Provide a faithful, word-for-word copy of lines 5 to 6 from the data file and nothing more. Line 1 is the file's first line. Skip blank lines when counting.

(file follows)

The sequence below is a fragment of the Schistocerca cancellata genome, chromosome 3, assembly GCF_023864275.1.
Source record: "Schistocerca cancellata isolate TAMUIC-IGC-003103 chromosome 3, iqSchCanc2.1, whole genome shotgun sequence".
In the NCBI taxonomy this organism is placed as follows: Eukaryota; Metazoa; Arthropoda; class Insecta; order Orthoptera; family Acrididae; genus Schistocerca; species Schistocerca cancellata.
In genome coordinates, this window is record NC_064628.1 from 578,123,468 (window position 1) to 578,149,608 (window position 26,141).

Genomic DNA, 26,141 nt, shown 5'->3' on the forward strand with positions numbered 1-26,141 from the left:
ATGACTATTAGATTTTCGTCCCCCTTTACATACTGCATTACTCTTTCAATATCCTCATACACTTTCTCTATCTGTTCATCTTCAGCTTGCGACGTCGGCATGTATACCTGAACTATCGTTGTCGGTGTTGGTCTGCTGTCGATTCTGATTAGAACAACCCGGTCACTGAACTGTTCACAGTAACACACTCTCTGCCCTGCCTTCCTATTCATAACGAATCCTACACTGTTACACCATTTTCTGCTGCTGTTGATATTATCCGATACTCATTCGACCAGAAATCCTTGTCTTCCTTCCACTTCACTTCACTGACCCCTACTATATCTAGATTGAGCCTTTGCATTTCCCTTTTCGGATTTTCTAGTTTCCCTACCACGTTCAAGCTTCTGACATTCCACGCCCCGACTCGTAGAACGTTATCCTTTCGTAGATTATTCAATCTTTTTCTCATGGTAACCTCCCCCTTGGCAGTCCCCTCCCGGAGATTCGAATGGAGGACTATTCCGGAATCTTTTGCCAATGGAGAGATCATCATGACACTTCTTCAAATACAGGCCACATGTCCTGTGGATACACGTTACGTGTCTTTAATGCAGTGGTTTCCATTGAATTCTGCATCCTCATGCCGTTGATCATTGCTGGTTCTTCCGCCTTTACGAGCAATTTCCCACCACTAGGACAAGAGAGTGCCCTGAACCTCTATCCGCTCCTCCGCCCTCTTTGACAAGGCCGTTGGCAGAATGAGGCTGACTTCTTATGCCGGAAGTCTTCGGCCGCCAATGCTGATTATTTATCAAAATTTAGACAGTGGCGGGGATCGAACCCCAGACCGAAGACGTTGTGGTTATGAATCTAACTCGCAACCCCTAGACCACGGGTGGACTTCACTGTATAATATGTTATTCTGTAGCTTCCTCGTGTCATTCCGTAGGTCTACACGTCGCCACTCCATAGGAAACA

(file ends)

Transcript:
Genomic DNA, 26,141 nt, shown 5'->3' on the forward strand with positions numbered 1-26,141 from the left:
ATGACTATTAGATTTTCGTCCCCCTTTACATACTGCATTACTCTTTCAATATCCTCATACACTTTCTCTATCTGTTCATCTTCAGCTTGCGACGTCGGCATGTATACCTGAACTATCGTTGTCGGTGTTGGTCTGCTGTCGATTCTGATTAGAACAACCCGGTCACTGAACTGTTCACAGTAACACACTCTCTGCCCTGCCTTCCTATTCATAACGAATCCTACACTGTTACACCATTTTCTGCTGCTGTTGATATTATCCGATACTCATTCGACCAGAAATCCTTGTCTTCCTTCCACTTCACTTCACTGACCCCTACTATATCTAGATTGAGCCTTTGCATTTCCCTTTTCGGATTTTCTAGTTTCCCTACCACGTTCAAGCTTCTGACATTCCACGCCCCGACTCGTAGAACGTTATCCTTTCGTAGATTATTCAATCTTTTTCTCATGGTAACCTCCCCCTTGGCAGTCCCCTCCCGGAGATTCGAATGGAGGACTATTCCGGAATCTTTTGCCAATGGAGAGATCATCATGACACTTCTTCAAATACAGGCCACATGTCCTGTGGATACACGTTACGTGTCTTTAATGCAGTGGTTTCCATTGAATTCTGCATCCTCATGCCGTTGATCATTGCTGGTTCTTCCGCCTTTACGAGCAATTTCCCACCACTAGGACAAGAGAGTGCCCTGAACCTCTATCCGCTCCTCCGCCCTCTTTGACAAGGCCGTTGGCAGAATGAGGCTGACTTCTTATGCCGGAAGTCTTCGGCCGCCAATGCTGATTATTTATCAAAATTTAGACAGTGGCGGGGATCGAACCCCAGACCGAAGACGTTGTGGTTATGAATCTAACTCGCAACCCCTAGACCACGGGTGGACTTCACTGTATAATATGTTATTCTGTAGCTTCCTCGTGTCATTCCGTAGGTCTACACGTCGCCACTCCATAGGAAACA